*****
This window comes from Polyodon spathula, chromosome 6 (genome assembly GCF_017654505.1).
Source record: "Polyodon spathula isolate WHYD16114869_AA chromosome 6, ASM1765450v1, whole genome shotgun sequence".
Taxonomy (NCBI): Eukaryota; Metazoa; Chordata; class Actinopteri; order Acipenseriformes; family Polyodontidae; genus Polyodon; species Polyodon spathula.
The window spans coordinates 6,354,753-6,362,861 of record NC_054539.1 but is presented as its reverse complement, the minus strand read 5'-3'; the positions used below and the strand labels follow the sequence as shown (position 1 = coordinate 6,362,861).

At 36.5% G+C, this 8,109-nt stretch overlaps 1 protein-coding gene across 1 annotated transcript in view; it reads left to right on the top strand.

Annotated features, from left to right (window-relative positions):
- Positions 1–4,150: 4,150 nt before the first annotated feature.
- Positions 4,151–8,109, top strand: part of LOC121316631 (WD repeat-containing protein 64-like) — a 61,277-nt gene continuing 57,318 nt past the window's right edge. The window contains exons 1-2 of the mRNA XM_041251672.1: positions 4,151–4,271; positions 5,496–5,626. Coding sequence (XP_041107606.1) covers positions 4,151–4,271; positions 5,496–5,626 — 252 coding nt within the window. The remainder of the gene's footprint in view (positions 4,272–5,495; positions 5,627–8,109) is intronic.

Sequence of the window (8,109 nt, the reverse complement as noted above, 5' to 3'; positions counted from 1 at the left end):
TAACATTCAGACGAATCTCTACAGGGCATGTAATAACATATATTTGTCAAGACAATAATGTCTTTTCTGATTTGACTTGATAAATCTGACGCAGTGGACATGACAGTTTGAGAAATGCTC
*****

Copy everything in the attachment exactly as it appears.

This window comes from Polyodon spathula, chromosome 6 (genome assembly GCF_017654505.1).
Source record: "Polyodon spathula isolate WHYD16114869_AA chromosome 6, ASM1765450v1, whole genome shotgun sequence".
Taxonomy (NCBI): Eukaryota; Metazoa; Chordata; class Actinopteri; order Acipenseriformes; family Polyodontidae; genus Polyodon; species Polyodon spathula.
The window spans coordinates 6,354,753-6,362,861 of record NC_054539.1 but is presented as its reverse complement, the minus strand read 5'-3'; the positions used below and the strand labels follow the sequence as shown (position 1 = coordinate 6,362,861).

At 36.5% G+C, this 8,109-nt stretch overlaps 1 protein-coding gene across 1 annotated transcript in view; it reads left to right on the top strand.

Annotated features, from left to right (window-relative positions):
- Positions 1–4,150: 4,150 nt before the first annotated feature.
- Positions 4,151–8,109, top strand: part of LOC121316631 (WD repeat-containing protein 64-like) — a 61,277-nt gene continuing 57,318 nt past the window's right edge. The window contains exons 1-2 of the mRNA XM_041251672.1: positions 4,151–4,271; positions 5,496–5,626. Coding sequence (XP_041107606.1) covers positions 4,151–4,271; positions 5,496–5,626 — 252 coding nt within the window. The remainder of the gene's footprint in view (positions 4,272–5,495; positions 5,627–8,109) is intronic.

Sequence of the window (8,109 nt, the reverse complement as noted above, 5' to 3'; positions counted from 1 at the left end):
TAACATTCAGACGAATCTCTACAGGGCATGTAATAACATATATTTGTCAAGACAATAATGTCTTTTCTGATTTGACTTGATAAATCTGACGCAGTGGACATGACAGTTTGAGAAATGCTC